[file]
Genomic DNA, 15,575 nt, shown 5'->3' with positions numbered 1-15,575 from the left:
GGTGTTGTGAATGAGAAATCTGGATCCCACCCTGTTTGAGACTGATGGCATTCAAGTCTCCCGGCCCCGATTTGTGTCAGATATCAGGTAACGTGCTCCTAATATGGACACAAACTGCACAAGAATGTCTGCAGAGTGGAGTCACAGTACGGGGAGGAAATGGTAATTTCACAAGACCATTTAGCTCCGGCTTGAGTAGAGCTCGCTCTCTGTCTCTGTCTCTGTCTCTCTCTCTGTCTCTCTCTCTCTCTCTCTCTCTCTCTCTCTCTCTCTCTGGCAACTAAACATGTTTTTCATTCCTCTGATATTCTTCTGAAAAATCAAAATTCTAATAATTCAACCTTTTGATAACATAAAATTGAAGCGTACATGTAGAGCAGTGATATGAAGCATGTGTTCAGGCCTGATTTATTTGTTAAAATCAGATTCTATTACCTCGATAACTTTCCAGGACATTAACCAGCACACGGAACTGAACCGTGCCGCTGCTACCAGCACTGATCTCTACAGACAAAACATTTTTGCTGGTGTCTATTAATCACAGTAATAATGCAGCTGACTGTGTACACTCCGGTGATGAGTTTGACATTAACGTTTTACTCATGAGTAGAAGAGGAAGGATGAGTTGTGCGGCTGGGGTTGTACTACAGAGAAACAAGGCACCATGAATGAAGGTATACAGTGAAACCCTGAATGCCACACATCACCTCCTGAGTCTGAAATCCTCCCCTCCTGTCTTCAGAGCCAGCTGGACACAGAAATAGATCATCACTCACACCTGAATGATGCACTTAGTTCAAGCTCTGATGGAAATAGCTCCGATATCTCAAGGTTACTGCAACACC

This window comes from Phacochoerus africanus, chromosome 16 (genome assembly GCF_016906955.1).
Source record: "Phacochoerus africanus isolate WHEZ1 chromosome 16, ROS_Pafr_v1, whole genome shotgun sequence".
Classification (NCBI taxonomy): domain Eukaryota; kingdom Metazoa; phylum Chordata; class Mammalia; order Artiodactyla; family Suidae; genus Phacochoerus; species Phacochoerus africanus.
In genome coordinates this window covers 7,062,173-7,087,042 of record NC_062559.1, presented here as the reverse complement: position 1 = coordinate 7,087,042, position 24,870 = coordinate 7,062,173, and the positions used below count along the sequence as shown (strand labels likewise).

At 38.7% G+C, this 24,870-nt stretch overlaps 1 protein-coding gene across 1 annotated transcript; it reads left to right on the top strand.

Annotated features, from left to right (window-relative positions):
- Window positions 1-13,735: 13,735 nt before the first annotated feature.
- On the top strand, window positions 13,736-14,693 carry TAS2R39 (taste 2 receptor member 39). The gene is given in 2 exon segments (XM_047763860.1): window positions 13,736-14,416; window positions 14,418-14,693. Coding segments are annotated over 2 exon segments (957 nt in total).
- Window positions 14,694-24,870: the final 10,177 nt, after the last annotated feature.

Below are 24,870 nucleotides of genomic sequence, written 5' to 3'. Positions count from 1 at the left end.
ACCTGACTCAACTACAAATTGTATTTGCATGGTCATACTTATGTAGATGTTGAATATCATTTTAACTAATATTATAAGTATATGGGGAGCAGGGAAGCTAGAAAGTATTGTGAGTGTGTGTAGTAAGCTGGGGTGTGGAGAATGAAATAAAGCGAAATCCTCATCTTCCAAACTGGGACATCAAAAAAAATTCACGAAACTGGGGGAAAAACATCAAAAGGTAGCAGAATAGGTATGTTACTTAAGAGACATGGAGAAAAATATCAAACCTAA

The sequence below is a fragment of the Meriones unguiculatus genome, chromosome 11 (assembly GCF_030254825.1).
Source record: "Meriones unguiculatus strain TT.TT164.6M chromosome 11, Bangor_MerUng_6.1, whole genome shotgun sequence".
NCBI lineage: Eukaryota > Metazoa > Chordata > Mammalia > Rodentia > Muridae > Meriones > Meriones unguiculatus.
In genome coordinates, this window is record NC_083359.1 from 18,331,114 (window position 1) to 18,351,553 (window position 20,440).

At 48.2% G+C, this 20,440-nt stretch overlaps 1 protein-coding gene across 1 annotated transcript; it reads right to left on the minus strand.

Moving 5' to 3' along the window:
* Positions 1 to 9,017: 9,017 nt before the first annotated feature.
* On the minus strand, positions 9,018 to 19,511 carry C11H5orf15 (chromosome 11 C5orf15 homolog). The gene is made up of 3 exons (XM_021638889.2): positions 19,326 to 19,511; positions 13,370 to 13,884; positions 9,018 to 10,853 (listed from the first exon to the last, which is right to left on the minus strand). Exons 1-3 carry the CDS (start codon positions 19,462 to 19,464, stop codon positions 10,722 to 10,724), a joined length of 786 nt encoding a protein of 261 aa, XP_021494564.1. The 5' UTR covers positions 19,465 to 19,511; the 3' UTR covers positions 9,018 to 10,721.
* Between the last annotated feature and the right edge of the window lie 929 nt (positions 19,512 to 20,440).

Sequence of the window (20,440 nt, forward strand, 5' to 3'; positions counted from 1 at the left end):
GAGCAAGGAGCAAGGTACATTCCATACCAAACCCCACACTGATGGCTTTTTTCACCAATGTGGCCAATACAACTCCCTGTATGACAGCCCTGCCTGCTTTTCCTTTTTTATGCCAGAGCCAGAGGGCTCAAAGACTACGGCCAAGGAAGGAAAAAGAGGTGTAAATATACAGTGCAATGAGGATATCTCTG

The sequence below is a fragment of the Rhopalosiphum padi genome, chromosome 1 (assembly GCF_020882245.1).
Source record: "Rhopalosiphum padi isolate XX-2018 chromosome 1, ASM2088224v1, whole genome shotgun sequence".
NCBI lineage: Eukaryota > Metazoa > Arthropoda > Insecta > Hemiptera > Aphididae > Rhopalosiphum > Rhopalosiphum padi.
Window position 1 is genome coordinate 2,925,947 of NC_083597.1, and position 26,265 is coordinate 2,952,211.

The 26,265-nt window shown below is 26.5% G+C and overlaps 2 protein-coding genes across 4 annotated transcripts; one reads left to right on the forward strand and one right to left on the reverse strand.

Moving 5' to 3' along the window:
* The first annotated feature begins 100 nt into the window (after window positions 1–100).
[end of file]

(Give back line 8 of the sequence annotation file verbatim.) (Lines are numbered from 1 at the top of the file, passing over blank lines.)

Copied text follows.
Annotated features, from left to right (window-relative positions):